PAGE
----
Walkabout the Galaxy
distant galaxies; alternative theory to dark matter
Astrophysics and Astronomy | Physics
A planetary explorer in deep space turns its eyes outward and faints a brighter glow from distant galaxies than expected, while an alternative theory to dark matter suffers a blow. (Natural) radio emissions from an exoplanet may have been detected for the first time. The astroquarks explain it all and have a year-end space news trivia round up to close out our 2020 season.
Feeling heavy? Having a hard time getting going? Does is just seem like it would be easier to stay still? Listening to Walkabout the Galaxy and forget about all those chores and errands you had planned? That relaxing feeling that makes your current sofa, chair, or bed seem like the most comfortable conceivable place in the universe is proudly brought to you by Inertia. At Inertia, we feel that there is value in taking the time, infinity if you wish, to just sit back and soak it all in. What's the rush to move around, who knows what trouble you might find yourself in. So sit back, relax, and let the Astroquarks do the walking about the galaxy, and let inertia keep you still and safe. But especially still. Inertia, making the Universe work for it for 13.8 billion years.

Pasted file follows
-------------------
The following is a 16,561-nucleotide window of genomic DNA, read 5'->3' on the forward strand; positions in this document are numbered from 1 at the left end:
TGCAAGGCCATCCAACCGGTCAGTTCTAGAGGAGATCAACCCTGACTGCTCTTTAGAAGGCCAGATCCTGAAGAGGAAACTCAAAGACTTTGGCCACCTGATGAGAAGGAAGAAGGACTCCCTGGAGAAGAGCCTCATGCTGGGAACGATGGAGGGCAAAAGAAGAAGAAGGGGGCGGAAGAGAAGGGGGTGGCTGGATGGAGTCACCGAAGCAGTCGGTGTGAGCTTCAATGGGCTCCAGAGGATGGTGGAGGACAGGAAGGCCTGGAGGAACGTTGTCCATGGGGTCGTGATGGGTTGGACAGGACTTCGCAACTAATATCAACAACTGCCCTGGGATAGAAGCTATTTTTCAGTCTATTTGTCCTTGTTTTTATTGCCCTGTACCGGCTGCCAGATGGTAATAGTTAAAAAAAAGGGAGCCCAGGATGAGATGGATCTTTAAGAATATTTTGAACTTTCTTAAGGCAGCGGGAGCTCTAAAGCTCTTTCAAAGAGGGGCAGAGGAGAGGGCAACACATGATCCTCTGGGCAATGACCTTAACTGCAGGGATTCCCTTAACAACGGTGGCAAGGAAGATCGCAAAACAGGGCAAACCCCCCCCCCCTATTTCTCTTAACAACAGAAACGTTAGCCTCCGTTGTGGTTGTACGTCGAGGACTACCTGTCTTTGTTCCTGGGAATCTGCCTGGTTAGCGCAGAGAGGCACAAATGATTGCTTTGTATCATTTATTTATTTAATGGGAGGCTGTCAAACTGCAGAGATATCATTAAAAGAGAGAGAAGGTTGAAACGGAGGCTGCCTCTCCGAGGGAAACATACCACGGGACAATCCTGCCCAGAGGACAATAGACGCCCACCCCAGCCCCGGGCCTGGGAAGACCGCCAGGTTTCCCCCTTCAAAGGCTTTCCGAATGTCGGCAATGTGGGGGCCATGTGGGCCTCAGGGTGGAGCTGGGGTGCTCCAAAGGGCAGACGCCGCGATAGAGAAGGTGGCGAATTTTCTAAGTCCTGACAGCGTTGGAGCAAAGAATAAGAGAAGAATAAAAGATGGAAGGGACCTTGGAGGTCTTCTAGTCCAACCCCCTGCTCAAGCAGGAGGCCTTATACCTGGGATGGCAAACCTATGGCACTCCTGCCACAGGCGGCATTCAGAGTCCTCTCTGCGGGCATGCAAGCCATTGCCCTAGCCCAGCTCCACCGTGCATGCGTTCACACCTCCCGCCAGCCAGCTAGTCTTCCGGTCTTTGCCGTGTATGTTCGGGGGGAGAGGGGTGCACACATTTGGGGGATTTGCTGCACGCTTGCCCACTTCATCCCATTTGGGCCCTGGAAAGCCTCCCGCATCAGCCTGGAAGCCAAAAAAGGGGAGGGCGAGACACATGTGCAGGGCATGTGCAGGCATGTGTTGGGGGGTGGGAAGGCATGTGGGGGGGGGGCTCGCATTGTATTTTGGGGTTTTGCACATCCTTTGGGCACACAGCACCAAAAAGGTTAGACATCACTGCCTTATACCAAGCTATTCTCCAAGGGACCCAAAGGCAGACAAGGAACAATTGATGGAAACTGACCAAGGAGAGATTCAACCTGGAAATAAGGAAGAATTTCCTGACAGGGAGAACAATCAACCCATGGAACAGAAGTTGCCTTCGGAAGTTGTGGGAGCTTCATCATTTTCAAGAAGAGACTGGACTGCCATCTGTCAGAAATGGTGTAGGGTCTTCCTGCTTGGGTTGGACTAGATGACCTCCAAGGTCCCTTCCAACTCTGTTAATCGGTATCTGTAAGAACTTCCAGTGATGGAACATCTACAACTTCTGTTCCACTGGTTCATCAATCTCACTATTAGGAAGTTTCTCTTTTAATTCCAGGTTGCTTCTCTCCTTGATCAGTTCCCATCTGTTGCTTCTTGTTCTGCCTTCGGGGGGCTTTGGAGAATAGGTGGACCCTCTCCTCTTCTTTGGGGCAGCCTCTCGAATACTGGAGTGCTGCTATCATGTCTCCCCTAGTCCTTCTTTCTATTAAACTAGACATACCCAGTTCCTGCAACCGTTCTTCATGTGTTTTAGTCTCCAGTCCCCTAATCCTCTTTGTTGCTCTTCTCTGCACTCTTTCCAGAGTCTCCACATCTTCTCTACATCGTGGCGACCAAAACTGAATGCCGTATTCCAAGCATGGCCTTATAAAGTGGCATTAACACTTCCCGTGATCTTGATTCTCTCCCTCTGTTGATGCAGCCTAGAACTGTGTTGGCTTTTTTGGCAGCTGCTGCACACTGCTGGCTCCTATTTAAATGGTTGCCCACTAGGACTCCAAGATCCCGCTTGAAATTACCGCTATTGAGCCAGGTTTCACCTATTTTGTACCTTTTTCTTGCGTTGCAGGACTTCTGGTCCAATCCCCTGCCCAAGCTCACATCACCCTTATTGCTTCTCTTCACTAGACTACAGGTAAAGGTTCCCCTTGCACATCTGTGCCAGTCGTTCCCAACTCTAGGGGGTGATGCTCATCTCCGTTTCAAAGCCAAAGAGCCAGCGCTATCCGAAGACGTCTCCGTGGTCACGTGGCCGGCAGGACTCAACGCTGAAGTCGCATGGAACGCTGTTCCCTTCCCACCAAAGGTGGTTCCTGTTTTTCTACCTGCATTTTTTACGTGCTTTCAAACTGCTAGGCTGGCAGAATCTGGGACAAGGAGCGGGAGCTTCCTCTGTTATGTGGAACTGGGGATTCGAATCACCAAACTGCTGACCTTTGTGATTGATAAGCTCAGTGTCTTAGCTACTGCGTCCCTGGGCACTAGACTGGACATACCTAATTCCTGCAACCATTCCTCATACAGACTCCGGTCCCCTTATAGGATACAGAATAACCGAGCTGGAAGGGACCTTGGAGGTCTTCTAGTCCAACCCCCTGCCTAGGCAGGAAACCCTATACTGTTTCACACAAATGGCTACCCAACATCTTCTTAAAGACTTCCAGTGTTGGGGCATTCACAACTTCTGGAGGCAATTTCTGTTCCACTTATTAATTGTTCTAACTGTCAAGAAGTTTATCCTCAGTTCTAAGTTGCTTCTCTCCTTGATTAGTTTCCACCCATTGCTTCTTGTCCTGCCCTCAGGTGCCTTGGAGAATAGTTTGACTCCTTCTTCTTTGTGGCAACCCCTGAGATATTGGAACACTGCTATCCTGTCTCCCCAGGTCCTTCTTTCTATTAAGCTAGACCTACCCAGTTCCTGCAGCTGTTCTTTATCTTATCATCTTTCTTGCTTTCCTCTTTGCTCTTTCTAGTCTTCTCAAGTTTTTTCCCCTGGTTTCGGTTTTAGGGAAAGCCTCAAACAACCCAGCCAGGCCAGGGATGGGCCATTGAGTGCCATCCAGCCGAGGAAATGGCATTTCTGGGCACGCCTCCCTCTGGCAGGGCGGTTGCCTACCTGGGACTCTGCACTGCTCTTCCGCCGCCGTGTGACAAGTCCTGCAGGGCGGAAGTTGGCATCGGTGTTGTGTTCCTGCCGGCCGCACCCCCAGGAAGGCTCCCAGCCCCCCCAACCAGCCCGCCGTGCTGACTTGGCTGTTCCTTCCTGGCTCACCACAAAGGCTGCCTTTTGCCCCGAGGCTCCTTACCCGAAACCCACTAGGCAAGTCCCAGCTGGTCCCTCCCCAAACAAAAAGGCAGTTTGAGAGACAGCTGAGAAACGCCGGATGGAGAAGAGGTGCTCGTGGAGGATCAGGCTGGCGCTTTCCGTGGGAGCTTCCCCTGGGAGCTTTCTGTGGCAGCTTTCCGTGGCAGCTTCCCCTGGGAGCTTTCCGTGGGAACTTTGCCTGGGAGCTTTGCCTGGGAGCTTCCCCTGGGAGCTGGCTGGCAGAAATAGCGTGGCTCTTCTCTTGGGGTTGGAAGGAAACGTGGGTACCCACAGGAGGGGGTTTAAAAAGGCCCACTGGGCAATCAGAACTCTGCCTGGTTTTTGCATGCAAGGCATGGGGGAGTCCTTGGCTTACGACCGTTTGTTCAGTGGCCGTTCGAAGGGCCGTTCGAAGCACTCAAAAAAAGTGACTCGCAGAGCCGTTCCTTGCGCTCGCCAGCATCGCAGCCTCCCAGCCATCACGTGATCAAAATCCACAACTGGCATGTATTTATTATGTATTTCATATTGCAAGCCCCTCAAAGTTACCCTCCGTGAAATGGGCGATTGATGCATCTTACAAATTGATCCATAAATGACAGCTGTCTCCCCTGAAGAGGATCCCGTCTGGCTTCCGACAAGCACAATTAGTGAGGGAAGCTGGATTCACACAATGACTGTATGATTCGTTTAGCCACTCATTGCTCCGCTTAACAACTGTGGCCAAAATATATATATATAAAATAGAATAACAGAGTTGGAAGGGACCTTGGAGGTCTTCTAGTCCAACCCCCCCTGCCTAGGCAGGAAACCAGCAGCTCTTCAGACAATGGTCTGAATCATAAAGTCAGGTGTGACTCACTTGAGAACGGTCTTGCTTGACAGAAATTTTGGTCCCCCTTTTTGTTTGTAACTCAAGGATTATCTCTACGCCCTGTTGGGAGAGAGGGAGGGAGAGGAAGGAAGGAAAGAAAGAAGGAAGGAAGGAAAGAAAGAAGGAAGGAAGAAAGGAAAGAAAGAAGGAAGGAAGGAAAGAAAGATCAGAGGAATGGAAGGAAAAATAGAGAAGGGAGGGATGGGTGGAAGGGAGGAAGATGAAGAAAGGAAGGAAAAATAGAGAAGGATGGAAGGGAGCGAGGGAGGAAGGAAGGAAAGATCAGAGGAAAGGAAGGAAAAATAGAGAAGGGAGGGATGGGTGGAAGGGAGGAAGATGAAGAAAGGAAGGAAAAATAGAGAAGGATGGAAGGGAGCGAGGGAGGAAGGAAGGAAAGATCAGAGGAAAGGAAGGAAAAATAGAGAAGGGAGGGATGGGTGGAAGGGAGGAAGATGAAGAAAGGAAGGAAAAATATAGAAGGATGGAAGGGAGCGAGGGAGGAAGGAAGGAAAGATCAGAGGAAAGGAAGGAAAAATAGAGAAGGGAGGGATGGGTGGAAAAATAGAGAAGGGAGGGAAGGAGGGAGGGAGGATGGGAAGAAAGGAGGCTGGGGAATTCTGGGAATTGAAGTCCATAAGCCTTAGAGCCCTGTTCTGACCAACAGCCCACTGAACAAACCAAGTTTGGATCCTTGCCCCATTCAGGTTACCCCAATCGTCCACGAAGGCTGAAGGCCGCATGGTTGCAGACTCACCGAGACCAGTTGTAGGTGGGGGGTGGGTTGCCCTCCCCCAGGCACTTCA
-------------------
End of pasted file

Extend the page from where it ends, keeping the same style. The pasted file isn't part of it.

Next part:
© Joshua Colwell, All Rights Reserved
Length of Episode
Colwell, Joshua; Dove, Adrienne; and Cooney, James, "It's Not that Dark After All" (2020). Walkabout the Galaxy Podcast. 145.